Believe it or not but the following is actual Julia code which generates Fibonacci numbers:

Julia 0.6 introduced the new ∘ (\circ) function composition operator. It currcntly has one method:

which has a rather straightforward definition:

It takes functions `f`

and `g`

and *composes* them in the following way:

For example

```
julia> sin(cos(2))
-0.4042391538522658
julia> (sin∘cos)(2)
-0.4042391538522658
julia> (sin∘cos∘log)(2)
0.6955886362231636
julia> sin(cos(log(2)))
0.6955886362231636
```

The operator provides a nice way of creating anonymous functions for broadcasting across arrays:

```
julia> map(reverse∘string, 230:240)
11-element Array{String,1}:
"032"
"132"
"232"
"332"
"432"
"532"
"632"
"732"
"832"
"932"
"042"
```

Ultimately, the ∘ operator is a great demonstration of Julia’s flexibility as a language. Which leads to the question: What else can we do with Julia’s operators?

For starters, it may be nice to be able to compose functions and arguments so that `(arg∘f)(x)`

is equivalent to `f(arg,x)`

. For example, the following does not work:

```
julia> map(10∘(-), 1:3)
ERROR: MethodError: objects of type Int64 are not callable
Stacktrace:
[1] _collect(::UnitRange{Int64}, ::Base.Generator{UnitRange{Int64},Base.##55#56{Int64,Base.#-}}, ::Base.EltypeUnknown, ::Base.HasShape) at ./array.jl:454
[2] map(::Function, ::UnitRange{Int64}) at ./abstractarray.jl:1865
```

However, thanks to Julia’s overloading abilities, we can make it work ourselves. Here we define both `arg∘f`

and `f∘arg`

:

```
julia> import Base.∘
julia> (∘)(f::Function, arg) = (x...)->f(x...,arg)
∘ (generic function with 2 methods)
julia> (∘)(arg, f::Function) = (x...)->f(arg,x...)
∘ (generic function with 3 methods)
```

```
julia> map(10∘(-), 1:3)
3-element Array{Int64,1}:
9
8
7
julia> map((-)∘10, 1:3)
3-element Array{Int64,1}:
-9
-8
-7
```

We can now define some simple functions very easily:

```
julia> my_log2 = 2∘log
(::#7) (generic function with 1 method)
julia> my_log2(10)
3.3219280948873626
julia> log2(10) # Julia built-in
3.321928094887362
```

This is great but we created an additional problem. Our old code no longer works!

```
julia> (sin∘cos)(3)
ERROR: MethodError: ∘(::Base.#sin, ::Base.#cos) is ambiguous. Candidates:
∘(arg, f::Function) in Main at REPL[32]:1
∘(f::Function, arg) in Main at REPL[31]:1
Possible fix, define
∘(::Function, ::Function)
```

Julia doesn’t know which of our functions to call. Since both `arg`

and `f`

are of type `Function`

(`typeof(sin) <: Funtion == true`

and `typeof(cos) <: Function == true`

), it doesn’t know which to use as `f::Function`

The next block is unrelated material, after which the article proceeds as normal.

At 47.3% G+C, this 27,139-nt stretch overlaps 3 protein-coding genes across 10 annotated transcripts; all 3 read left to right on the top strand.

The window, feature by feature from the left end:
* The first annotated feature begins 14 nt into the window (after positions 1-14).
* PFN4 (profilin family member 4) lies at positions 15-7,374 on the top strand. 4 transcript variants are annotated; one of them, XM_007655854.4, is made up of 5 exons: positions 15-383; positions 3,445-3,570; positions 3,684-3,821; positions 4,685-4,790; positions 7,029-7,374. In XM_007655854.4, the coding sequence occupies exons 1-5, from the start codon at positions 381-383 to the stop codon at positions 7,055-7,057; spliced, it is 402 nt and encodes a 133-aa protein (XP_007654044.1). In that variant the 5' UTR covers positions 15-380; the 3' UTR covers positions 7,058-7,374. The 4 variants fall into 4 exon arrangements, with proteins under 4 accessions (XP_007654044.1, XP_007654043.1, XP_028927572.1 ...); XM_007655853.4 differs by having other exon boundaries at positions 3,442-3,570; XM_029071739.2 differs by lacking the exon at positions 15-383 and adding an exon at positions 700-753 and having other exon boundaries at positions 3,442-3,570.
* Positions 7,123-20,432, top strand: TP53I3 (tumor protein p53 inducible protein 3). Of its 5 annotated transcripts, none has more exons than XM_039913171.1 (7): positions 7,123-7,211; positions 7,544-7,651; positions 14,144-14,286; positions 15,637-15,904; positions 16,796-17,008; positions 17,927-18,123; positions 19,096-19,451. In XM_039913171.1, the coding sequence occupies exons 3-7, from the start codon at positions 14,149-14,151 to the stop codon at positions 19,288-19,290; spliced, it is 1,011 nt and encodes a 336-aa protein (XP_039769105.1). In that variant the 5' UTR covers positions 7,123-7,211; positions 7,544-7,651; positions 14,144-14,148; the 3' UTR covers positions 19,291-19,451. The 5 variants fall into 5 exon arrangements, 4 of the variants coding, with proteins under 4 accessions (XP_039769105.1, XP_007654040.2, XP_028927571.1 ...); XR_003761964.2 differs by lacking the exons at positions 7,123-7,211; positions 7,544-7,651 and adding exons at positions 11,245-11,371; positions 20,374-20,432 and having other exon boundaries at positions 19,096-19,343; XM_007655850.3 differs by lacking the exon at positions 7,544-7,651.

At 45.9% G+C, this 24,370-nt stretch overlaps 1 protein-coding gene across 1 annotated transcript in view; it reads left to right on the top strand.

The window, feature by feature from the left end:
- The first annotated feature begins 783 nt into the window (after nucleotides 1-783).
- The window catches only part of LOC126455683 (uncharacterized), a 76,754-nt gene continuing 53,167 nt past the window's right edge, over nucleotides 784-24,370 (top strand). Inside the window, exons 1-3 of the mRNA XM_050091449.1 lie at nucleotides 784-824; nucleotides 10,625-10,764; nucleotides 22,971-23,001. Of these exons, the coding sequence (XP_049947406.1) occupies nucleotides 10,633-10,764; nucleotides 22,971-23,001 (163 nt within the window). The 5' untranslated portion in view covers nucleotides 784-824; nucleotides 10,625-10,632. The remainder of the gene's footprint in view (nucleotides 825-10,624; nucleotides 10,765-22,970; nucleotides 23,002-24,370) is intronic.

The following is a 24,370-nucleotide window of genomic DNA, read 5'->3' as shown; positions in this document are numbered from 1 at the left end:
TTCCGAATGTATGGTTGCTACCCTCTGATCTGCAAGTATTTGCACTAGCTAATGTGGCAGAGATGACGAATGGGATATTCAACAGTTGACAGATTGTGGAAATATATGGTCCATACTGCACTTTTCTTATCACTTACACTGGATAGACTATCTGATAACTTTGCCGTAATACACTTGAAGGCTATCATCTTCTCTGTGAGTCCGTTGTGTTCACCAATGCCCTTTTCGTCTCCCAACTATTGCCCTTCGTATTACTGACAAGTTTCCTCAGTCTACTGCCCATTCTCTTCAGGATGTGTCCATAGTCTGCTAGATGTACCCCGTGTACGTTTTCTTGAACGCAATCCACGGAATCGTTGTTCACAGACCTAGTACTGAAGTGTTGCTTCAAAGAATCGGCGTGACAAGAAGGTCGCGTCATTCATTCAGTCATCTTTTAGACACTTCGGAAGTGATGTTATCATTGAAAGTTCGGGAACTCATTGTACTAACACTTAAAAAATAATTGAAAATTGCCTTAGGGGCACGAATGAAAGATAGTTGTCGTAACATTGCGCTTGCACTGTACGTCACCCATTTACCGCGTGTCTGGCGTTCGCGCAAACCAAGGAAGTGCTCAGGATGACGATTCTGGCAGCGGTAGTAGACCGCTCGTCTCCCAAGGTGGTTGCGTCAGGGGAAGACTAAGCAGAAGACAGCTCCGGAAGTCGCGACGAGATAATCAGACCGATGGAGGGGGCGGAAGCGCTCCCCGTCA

and which to use as `args::Any`

. In fact, we don’t want it to use either, we want it to use the original definition if both arguments are functions. Luckily, this is a very easy fix in Julia. We can define a specialized version of the original definition like so:

Notice that this definition is exactly the same as the one above except that it includes specific types for its arguments `f`

and `g`

. Julia is now able to choose the proper function:

Another way we can abuse- *ahem* demonstrate Julia’s flexibility with operators is to use them to perform common complex operations, for example, here we define the `/`

operator to run `fold`

on a single dimensional list:

```
julia> import Base./
julia> /{T}(l::AbstractArray{T,1}, f::Function) = foldr(f,l)
/ (generic function with 74 methods)
```

Which can be used in the following way:

Or perhaps we want the `^`

operator to *repeat* a function:

```
julia> import Base.^
julia> function ^(f::Function, iters::Int)
fn = f
for i in 1:(iters-1)
fn = fn ∘ f
end
fn
end
^ (generic function with 53 methods)
```

Which allows the following:

Gauss would be proud.

Lets use our new operators to generate Fibonacci numbers. The first few terms of this sequence are the following:

`0,1,1,2,3,5,8,13,21,34,55,...`

The recursive definition for this sequence is:

Lets say we have an array containing two adjacent numbers in the sequence:

`julia> x = [8,13]`

In order to generate the next Fibonacci number, we simply add the two items together.

```
julia> x[1] + x[2]
21
```

If we want to continue generating the next Fibonacci number, we will also need to save the previous one:

```
julia> next_x = [x[2], x[1] + x[2]]
[13,21]
```

Or equivalently, using our `/`

operator to add `l[1]`

and `l[2]`

:

Lets define a function so we can easily generate Fibonacci numbers:

```
julia> next_fib(x) = [x[2], x/+]
next_fib (generic function with 1 method)
julia> x = next_fib([8,13])
2-element Array{Int64,1}:
13
21
julia> x = next_fib(x)
2-element Array{Int64,1}:
21
34
julia> x = next_fib(x)
2-element Array{Int64,1}:
34
55
```

We can generate the `n`

th Fibonacci number if we start at the first two Fibonacci numbers `[0,1]`

and run the function `n-1`

times:

```
julia> function fib(n)
x = [0,1]
for i in 1:n-1
x = next_fib(x)
end
return x[2]
end
fib (generic function with 1 method)
julia> fib(10)
55
```

Or equivalently, using our `^`

operator:

Now we can swap out `next_fib`

for it’s definition:

And finally, to make the code a little more concise (why not?) we use `0:1`

instead of `[0,1]`

and index the first element of the `n`

th list instead of the second element of the `n-1`

th list.